Wild Salmon Boston MA

Buying seafood these days is no easy feat. With wild fish stocks disappearing fast and concerns about the safety of farmed fish rising (not to mention the negative impact it’s having on the ocean environment) health-conscious consumers want to know which is better: wild or farmed?

McCormick & Schmick's
(617) 482-3999
34 Columbus Ave
Boston, MA

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Yankee Lobster
(617) 542-1922
300 Northern Ave
Boston, MA

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Summer Shack
(617) 867-9955
50 Dalton St
Boston, MA

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Court House Fish Market
(617) 876-6716
484 Cambridge St
Cambridge, MA

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South Ocean
(617) 268-2998
710 E Broadway
South Boston, MA

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Fisherman Net
(617) 742-2872
1 Faneuil Hall Market Pl
Boston, MA

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Four Winds Seafood Grille
(617) 742-3922
266 Commercial Street
Boston, MA

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Seaport Bar & Grille--CLOSED
(617) 357-8121
150 Northern Ave
Boston, MA

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Village Grill & Seafood
(617) 876-0406
114 Magazine St
Cambridge, MA

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World Seafood Restaurant
(617) 307-6062
400 Dorchester Ave Ste A
South Boston, MA

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Turning the Tides

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By Alison Anton

Buying seafood these days is no easy feat. With wild fish stocks disappearing fast and concerns about the safety of farmed fish rising (not to mention the negative impact it’s having on the ocean environment) health-conscious consumers want to know which is better: wild or farmed?

Unfortunately, no one has a clear-cut answer. With contaminant exposure on one hand and unethical fishing practices on the other, both farmed and wild fish come with their catch of concerns.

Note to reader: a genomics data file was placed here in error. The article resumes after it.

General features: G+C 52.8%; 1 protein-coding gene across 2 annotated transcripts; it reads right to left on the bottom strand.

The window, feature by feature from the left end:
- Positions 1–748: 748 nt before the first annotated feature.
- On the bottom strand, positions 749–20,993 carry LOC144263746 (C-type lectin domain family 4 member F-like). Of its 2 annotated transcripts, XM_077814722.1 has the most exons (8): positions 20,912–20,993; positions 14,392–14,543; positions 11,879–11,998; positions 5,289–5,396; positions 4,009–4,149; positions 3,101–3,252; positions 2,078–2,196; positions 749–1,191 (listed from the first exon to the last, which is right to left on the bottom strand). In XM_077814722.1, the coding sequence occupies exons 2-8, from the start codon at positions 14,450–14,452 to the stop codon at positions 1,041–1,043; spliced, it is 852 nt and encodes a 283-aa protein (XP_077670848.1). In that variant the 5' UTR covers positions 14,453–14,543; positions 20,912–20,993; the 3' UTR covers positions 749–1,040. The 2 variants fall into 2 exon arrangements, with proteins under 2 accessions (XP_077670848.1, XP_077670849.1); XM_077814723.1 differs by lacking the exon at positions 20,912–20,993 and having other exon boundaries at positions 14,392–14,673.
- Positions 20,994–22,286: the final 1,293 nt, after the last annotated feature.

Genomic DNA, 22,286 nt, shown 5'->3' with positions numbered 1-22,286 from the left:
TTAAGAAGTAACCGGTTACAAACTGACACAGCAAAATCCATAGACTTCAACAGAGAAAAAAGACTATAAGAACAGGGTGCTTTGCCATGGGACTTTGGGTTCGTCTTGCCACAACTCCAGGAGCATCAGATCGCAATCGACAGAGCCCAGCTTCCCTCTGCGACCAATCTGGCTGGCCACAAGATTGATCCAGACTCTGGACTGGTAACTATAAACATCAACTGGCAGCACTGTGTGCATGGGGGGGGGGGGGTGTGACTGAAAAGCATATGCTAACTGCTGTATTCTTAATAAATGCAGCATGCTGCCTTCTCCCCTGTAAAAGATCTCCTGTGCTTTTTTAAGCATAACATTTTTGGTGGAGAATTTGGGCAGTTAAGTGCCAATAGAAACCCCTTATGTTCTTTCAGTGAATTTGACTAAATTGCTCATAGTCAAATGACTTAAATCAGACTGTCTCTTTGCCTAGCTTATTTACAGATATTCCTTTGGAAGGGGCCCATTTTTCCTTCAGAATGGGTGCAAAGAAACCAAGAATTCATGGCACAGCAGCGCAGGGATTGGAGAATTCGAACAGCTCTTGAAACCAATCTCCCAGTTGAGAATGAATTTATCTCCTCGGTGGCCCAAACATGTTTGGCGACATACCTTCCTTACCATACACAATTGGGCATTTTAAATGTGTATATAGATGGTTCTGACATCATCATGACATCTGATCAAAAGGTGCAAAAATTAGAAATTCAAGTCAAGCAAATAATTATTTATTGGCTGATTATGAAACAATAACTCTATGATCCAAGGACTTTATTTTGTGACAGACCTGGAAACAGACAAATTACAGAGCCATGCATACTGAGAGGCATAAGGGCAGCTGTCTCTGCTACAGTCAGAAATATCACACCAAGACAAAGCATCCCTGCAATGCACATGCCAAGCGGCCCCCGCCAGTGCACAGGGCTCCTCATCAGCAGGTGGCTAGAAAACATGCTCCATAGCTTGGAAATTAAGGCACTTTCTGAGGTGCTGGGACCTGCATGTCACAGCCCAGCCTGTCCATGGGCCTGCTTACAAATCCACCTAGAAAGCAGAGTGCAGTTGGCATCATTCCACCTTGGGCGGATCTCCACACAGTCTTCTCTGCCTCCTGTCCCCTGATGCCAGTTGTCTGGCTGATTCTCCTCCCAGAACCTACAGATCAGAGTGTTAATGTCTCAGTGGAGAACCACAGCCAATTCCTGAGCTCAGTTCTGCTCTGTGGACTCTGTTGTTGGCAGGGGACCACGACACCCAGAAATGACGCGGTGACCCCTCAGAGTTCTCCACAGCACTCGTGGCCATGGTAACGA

What’s healthier?
One thing is certain: Health and nutrition experts agree that eating more of the long-chain omega-3 fatty acids found in fish is a good thing. According to a recent study in the Journal of the American Medical Association, higher consumption of omega-3s significantly lowers the risk of coronary heart disease. Eating omega-3-rich fish has also been linked with improved brain function, and another recent JAMA study found that when kids with an increased risk for type-1 diabetes ate a diet containing omega-3-fatty acids, they were less likely to develop a precursor to the disease.

While omega-3s are found in both wild and farmed fish, particularly salmon, mackerel, and sardines, US Department of Agriculture reports suggest that some species of farmed salmon actually contain higher amounts of omega-3s than the average salmon in the wild. Tim Fitzgerald, an ocean scientist with the Environmental Defense Network’s Oceans Alive Program, says that’s because farmed salmon has been bred over the last 20 to 30 years to grow very quickly and be very fatty. “Since they have a high fish oil component in their feed to help them grow fast, they have more omega-3s in their meat,” he says.

However, feeding a high-fat diet to farmed fish has its share of unintended consequences. Independent laboratory reports show that the fat from farmed salmon contains high levels of contaminants like PCBs and dioxins, both known carcinogens. “PCBs accumulate in fat,” says Fitzgerald. “Since the fat given to farmed salmon is reduced down to dense concentrations, the pollutants are also highly concentrated.”

According to tests commissioned by the Environmental Working Group, a nonprofit research and advocacy group based in Washington, DC, seven out of 10 farmed salmon purchased at grocery stores in DC, San Francisco, and Portland, Oregon, contained unsafe levels of contaminants.

Although the FDA recommends eating two servings of fish each week, it doesn’t specify whether the fish should be farmed or wild. Most nutritionists agree that having some fish—regardless of its source—is better than getting none. But most also warn consumers to consider the dietary downside of fish, particularly its mercury content and chemical contamination. An easy tip to remember the next time you’re at the fish market: Choose the smallest fish, says Jeannie Gazzaniga-Moloo, RD, a nutritionist in Sacramento, California. “Whether it’s wild or farmed, the small ones have had the least amount ...

Author: Alison Anton

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